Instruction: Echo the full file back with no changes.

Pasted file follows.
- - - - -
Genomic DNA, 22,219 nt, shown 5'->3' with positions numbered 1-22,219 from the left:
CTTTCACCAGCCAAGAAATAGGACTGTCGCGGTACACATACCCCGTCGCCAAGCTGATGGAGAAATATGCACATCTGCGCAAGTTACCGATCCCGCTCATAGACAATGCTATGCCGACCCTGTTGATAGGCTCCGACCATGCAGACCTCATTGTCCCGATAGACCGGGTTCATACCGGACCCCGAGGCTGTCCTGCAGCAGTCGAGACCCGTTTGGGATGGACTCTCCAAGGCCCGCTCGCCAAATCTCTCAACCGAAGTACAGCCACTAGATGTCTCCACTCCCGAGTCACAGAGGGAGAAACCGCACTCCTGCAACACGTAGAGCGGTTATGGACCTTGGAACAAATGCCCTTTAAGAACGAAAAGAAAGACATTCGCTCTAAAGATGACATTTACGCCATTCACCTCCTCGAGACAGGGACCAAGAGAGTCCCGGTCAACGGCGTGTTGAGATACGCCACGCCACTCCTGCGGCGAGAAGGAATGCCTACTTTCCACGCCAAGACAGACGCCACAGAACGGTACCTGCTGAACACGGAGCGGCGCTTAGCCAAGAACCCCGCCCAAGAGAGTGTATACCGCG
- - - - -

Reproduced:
Genomic DNA, 22,219 nt, shown 5'->3' with positions numbered 1-22,219 from the left:
CTTTCACCAGCCAAGAAATAGGACTGTCGCGGTACACATACCCCGTCGCCAAGCTGATGGAGAAATATGCACATCTGCGCAAGTTACCGATCCCGCTCATAGACAATGCTATGCCGACCCTGTTGATAGGCTCCGACCATGCAGACCTCATTGTCCCGATAGACCGGGTTCATACCGGACCCCGAGGCTGTCCTGCAGCAGTCGAGACCCGTTTGGGATGGACTCTCCAAGGCCCGCTCGCCAAATCTCTCAACCGAAGTACAGCCACTAGATGTCTCCACTCCCGAGTCACAGAGGGAGAAACCGCACTCCTGCAACACGTAGAGCGGTTATGGACCTTGGAACAAATGCCCTTTAAGAACGAAAAGAAAGACATTCGCTCTAAAGATGACATTTACGCCATTCACCTCCTCGAGACAGGGACCAAGAGAGTCCCGGTCAACGGCGTGTTGAGATACGCCACGCCACTCCTGCGGCGAGAAGGAATGCCTACTTTCCACGCCAAGACAGACGCCACAGAACGGTACCTGCTGAACACGGAGCGGCGCTTAGCCAAGAACCCCGCCCAAGAGAGTGTATACCGCG